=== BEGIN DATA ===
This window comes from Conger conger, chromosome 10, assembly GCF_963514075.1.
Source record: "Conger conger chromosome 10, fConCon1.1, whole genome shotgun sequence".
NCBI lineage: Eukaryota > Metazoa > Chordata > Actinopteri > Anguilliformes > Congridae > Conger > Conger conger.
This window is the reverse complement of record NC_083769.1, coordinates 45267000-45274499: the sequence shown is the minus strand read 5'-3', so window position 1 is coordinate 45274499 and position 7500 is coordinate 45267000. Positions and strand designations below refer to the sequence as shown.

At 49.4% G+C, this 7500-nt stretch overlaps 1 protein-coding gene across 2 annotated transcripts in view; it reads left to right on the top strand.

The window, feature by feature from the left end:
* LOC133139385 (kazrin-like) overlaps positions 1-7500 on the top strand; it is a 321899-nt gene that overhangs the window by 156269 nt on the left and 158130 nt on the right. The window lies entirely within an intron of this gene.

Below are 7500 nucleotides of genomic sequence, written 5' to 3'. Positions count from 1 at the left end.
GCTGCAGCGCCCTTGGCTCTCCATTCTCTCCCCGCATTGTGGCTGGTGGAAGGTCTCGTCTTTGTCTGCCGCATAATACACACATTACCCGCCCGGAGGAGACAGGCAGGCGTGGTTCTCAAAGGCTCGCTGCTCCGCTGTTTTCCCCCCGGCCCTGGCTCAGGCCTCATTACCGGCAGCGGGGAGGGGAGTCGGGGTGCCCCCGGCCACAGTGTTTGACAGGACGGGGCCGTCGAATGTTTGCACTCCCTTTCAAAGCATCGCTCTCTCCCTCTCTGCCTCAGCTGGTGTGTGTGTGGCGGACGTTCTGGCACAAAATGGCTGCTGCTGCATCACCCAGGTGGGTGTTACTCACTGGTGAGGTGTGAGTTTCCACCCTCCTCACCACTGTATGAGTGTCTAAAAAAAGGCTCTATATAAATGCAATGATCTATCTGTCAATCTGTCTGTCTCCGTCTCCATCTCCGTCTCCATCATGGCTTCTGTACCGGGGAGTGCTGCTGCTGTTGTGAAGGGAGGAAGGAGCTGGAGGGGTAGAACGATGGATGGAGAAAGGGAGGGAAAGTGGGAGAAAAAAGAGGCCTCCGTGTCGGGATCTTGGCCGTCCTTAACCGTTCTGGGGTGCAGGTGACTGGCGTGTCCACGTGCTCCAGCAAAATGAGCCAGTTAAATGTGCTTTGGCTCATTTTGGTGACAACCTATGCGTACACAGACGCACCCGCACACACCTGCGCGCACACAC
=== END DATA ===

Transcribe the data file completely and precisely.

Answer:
This window comes from Conger conger, chromosome 10, assembly GCF_963514075.1.
Source record: "Conger conger chromosome 10, fConCon1.1, whole genome shotgun sequence".
NCBI lineage: Eukaryota > Metazoa > Chordata > Actinopteri > Anguilliformes > Congridae > Conger > Conger conger.
This window is the reverse complement of record NC_083769.1, coordinates 45267000-45274499: the sequence shown is the minus strand read 5'-3', so window position 1 is coordinate 45274499 and position 7500 is coordinate 45267000. Positions and strand designations below refer to the sequence as shown.

At 49.4% G+C, this 7500-nt stretch overlaps 1 protein-coding gene across 2 annotated transcripts in view; it reads left to right on the top strand.

The window, feature by feature from the left end:
* LOC133139385 (kazrin-like) overlaps positions 1-7500 on the top strand; it is a 321899-nt gene that overhangs the window by 156269 nt on the left and 158130 nt on the right. The window lies entirely within an intron of this gene.

Below are 7500 nucleotides of genomic sequence, written 5' to 3'. Positions count from 1 at the left end.
GCTGCAGCGCCCTTGGCTCTCCATTCTCTCCCCGCATTGTGGCTGGTGGAAGGTCTCGTCTTTGTCTGCCGCATAATACACACATTACCCGCCCGGAGGAGACAGGCAGGCGTGGTTCTCAAAGGCTCGCTGCTCCGCTGTTTTCCCCCCGGCCCTGGCTCAGGCCTCATTACCGGCAGCGGGGAGGGGAGTCGGGGTGCCCCCGGCCACAGTGTTTGACAGGACGGGGCCGTCGAATGTTTGCACTCCCTTTCAAAGCATCGCTCTCTCCCTCTCTGCCTCAGCTGGTGTGTGTGTGGCGGACGTTCTGGCACAAAATGGCTGCTGCTGCATCACCCAGGTGGGTGTTACTCACTGGTGAGGTGTGAGTTTCCACCCTCCTCACCACTGTATGAGTGTCTAAAAAAAGGCTCTATATAAATGCAATGATCTATCTGTCAATCTGTCTGTCTCCGTCTCCATCTCCGTCTCCATCATGGCTTCTGTACCGGGGAGTGCTGCTGCTGTTGTGAAGGGAGGAAGGAGCTGGAGGGGTAGAACGATGGATGGAGAAAGGGAGGGAAAGTGGGAGAAAAAAGAGGCCTCCGTGTCGGGATCTTGGCCGTCCTTAACCGTTCTGGGGTGCAGGTGACTGGCGTGTCCACGTGCTCCAGCAAAATGAGCCAGTTAAATGTGCTTTGGCTCATTTTGGTGACAACCTATGCGTACACAGACGCACCCGCACACACCTGCGCGCACACAC